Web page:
Five reasons why import duty on power equipment does not matter
Despite the seemingly high level of duty protection, stocks of power equipment firms are trading in the red.
The euphoria in power equipment manufacturer stocks was short-lived even after the Cabinet cleared the imposition of duties on imported equipment. Stocks of power equipment manufacturers such as Bharat Heavy Electricals and Larsen & Toubro opened higher, but after the first hour of trades these stocks were trading in the negative territory.
The Cabinet on Thursday cleared imposition of 5 per cent import duty, 12 per cent countervailing duty (CVD is to counter the effect of excise duty on local manufacturers) and 4 per cent special additional duty. These duties add up to a protection level of 21 per cent for domestic manufacturers. Power equipment manufacturers have been asking for duty protection from cheap imports in the country from Chinese and Korean manufacturers.
Despite the seemingly high level of duty protection, the market has reacted as though nothing has happened. Following are the five reasons why the imposition of import duty on power equipment does not matter:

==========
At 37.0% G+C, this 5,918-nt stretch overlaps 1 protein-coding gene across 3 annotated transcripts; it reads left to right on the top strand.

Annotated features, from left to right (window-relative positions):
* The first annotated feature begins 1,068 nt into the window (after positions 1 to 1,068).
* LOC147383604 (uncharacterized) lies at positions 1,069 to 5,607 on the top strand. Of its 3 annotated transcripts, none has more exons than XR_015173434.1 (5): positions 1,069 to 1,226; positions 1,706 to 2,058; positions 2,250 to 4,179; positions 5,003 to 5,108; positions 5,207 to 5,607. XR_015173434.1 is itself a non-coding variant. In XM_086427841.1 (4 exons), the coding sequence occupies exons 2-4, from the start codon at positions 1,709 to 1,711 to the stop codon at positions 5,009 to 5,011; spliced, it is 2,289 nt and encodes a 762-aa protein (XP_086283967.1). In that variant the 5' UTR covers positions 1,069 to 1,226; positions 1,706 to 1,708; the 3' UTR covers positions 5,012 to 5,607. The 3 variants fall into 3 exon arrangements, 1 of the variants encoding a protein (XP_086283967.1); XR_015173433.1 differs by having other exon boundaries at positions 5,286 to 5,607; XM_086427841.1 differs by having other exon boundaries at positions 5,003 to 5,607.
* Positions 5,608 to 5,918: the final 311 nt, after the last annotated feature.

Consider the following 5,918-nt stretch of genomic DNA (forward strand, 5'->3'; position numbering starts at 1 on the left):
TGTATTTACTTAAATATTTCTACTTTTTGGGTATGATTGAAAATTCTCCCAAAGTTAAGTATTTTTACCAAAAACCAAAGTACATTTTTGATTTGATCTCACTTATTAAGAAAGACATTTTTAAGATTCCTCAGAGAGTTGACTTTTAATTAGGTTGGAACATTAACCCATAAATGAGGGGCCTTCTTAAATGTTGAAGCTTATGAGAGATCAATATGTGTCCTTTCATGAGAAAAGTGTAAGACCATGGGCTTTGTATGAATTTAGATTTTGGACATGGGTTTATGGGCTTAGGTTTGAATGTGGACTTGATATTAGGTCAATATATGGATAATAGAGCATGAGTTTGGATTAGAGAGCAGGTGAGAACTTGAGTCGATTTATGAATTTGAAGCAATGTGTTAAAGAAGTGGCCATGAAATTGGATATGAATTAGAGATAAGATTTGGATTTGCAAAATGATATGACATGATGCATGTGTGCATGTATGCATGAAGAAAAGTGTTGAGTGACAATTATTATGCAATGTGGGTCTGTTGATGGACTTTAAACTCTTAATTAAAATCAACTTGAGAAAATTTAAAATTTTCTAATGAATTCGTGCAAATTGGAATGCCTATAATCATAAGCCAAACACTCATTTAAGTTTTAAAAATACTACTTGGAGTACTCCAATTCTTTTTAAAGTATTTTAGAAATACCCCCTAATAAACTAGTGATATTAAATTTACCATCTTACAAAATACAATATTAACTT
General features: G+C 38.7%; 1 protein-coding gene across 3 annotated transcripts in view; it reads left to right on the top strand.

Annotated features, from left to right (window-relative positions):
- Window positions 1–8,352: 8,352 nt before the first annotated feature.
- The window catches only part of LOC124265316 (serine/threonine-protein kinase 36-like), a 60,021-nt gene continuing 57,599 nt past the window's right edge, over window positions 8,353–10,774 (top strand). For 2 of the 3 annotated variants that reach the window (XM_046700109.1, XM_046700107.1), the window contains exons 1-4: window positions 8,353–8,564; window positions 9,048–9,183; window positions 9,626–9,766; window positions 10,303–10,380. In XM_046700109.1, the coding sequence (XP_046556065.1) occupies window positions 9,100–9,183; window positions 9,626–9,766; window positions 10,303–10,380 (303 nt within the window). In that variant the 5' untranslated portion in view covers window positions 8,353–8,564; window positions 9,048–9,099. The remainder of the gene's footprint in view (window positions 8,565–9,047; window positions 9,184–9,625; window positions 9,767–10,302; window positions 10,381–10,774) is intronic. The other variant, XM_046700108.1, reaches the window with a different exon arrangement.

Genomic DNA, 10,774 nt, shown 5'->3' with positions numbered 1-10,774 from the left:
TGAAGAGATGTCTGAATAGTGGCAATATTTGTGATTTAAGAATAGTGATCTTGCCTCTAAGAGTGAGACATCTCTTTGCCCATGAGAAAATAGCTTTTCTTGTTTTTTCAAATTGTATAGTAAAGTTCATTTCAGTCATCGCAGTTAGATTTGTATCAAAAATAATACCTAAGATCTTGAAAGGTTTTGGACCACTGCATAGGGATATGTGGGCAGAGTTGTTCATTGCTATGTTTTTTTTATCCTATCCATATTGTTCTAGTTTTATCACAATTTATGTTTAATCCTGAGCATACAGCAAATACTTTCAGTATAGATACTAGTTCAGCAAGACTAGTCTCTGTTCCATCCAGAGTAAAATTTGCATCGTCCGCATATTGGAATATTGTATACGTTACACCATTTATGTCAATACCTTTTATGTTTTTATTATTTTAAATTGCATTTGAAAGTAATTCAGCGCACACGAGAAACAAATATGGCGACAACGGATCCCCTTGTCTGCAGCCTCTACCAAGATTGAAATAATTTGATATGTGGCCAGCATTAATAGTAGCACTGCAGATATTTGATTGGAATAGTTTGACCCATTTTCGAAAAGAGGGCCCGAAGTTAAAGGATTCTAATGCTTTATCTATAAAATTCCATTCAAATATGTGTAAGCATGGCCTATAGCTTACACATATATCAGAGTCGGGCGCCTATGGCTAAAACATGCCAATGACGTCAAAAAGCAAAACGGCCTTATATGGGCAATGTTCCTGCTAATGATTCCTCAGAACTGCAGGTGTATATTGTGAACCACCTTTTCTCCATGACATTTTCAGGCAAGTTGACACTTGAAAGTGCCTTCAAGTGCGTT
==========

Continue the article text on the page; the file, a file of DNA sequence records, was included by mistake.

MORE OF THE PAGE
The duties are applicable by August-September 2012 for the project that will be awarded in 2012-2022 as orders for the current plan (2012-2017) have already been placed. In other words, companies will have to wait for another five years, thanks to the government delay in imposing this duty.
International players from China and Korea have set up shop in India as joint ventures with various Indian players. Thus, the duty, in effect also protects these international players.
According to BHEL chairman BP Rao, the net positive impact of the duty will be only 4 per cent as Indian producers too have to import critical components, which are not produced in the country. Low cost of funds and labour easily eats away this small margin of safety.
The recently concluded tenders have been won by companies that will be generating single digit margins when they implement the projects. Thus, competition has grown so intense that the little margin offered will be fiercely fought. With slowdown across the globe and especially in China, international players are willing to grab orders at extremely low margins.
Though the duty levels have come down, international players bundle their sales with a financing option, which Indian players have not yet mastered. Though they make lower profit in equipment sales, financing the equipment make up for the margin, especially since their cost of funding is low. Also, their time taken to implement these projects is lower by six-12 months, giving better time and cost benefit to the power producer.